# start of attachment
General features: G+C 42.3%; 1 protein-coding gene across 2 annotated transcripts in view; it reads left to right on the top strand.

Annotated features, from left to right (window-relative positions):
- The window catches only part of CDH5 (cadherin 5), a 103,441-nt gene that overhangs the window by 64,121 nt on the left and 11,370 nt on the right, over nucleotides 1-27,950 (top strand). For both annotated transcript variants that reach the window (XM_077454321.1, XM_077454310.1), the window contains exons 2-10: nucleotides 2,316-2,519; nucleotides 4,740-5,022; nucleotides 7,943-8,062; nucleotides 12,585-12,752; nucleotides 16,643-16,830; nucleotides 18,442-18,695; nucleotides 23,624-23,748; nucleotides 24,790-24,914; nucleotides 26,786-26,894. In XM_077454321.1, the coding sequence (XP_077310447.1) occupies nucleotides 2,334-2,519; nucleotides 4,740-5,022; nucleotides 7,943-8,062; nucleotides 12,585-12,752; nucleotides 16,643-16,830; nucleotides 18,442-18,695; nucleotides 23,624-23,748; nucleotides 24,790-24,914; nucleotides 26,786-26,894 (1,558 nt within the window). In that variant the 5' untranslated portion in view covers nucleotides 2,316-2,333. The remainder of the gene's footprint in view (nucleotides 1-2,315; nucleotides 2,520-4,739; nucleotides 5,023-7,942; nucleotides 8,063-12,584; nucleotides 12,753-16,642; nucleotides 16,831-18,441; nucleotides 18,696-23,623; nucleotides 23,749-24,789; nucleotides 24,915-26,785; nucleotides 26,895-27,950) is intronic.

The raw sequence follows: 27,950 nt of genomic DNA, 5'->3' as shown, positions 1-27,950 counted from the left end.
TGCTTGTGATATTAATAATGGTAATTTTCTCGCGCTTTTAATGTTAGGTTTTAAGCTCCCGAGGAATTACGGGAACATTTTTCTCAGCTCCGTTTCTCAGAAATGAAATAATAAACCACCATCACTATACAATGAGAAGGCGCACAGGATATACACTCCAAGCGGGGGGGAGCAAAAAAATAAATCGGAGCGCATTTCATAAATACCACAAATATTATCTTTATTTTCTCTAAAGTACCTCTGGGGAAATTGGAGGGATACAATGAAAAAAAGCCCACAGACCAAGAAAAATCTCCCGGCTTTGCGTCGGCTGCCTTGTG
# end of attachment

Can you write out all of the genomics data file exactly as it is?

General features: G+C 42.3%; 1 protein-coding gene across 2 annotated transcripts in view; it reads left to right on the top strand.

Annotated features, from left to right (window-relative positions):
- The window catches only part of CDH5 (cadherin 5), a 103,441-nt gene that overhangs the window by 64,121 nt on the left and 11,370 nt on the right, over nucleotides 1-27,950 (top strand). For both annotated transcript variants that reach the window (XM_077454321.1, XM_077454310.1), the window contains exons 2-10: nucleotides 2,316-2,519; nucleotides 4,740-5,022; nucleotides 7,943-8,062; nucleotides 12,585-12,752; nucleotides 16,643-16,830; nucleotides 18,442-18,695; nucleotides 23,624-23,748; nucleotides 24,790-24,914; nucleotides 26,786-26,894. In XM_077454321.1, the coding sequence (XP_077310447.1) occupies nucleotides 2,334-2,519; nucleotides 4,740-5,022; nucleotides 7,943-8,062; nucleotides 12,585-12,752; nucleotides 16,643-16,830; nucleotides 18,442-18,695; nucleotides 23,624-23,748; nucleotides 24,790-24,914; nucleotides 26,786-26,894 (1,558 nt within the window). In that variant the 5' untranslated portion in view covers nucleotides 2,316-2,333. The remainder of the gene's footprint in view (nucleotides 1-2,315; nucleotides 2,520-4,739; nucleotides 5,023-7,942; nucleotides 8,063-12,584; nucleotides 12,753-16,642; nucleotides 16,831-18,441; nucleotides 18,696-23,623; nucleotides 23,749-24,789; nucleotides 24,915-26,785; nucleotides 26,895-27,950) is intronic.

The raw sequence follows: 27,950 nt of genomic DNA, 5'->3' as shown, positions 1-27,950 counted from the left end.
TGCTTGTGATATTAATAATGGTAATTTTCTCGCGCTTTTAATGTTAGGTTTTAAGCTCCCGAGGAATTACGGGAACATTTTTCTCAGCTCCGTTTCTCAGAAATGAAATAATAAACCACCATCACTATACAATGAGAAGGCGCACAGGATATACACTCCAAGCGGGGGGGAGCAAAAAAATAAATCGGAGCGCATTTCATAAATACCACAAATATTATCTTTATTTTCTCTAAAGTACCTCTGGGGAAATTGGAGGGATACAATGAAAAAAAGCCCACAGACCAAGAAAAATCTCCCGGCTTTGCGTCGGCTGCCTTGTG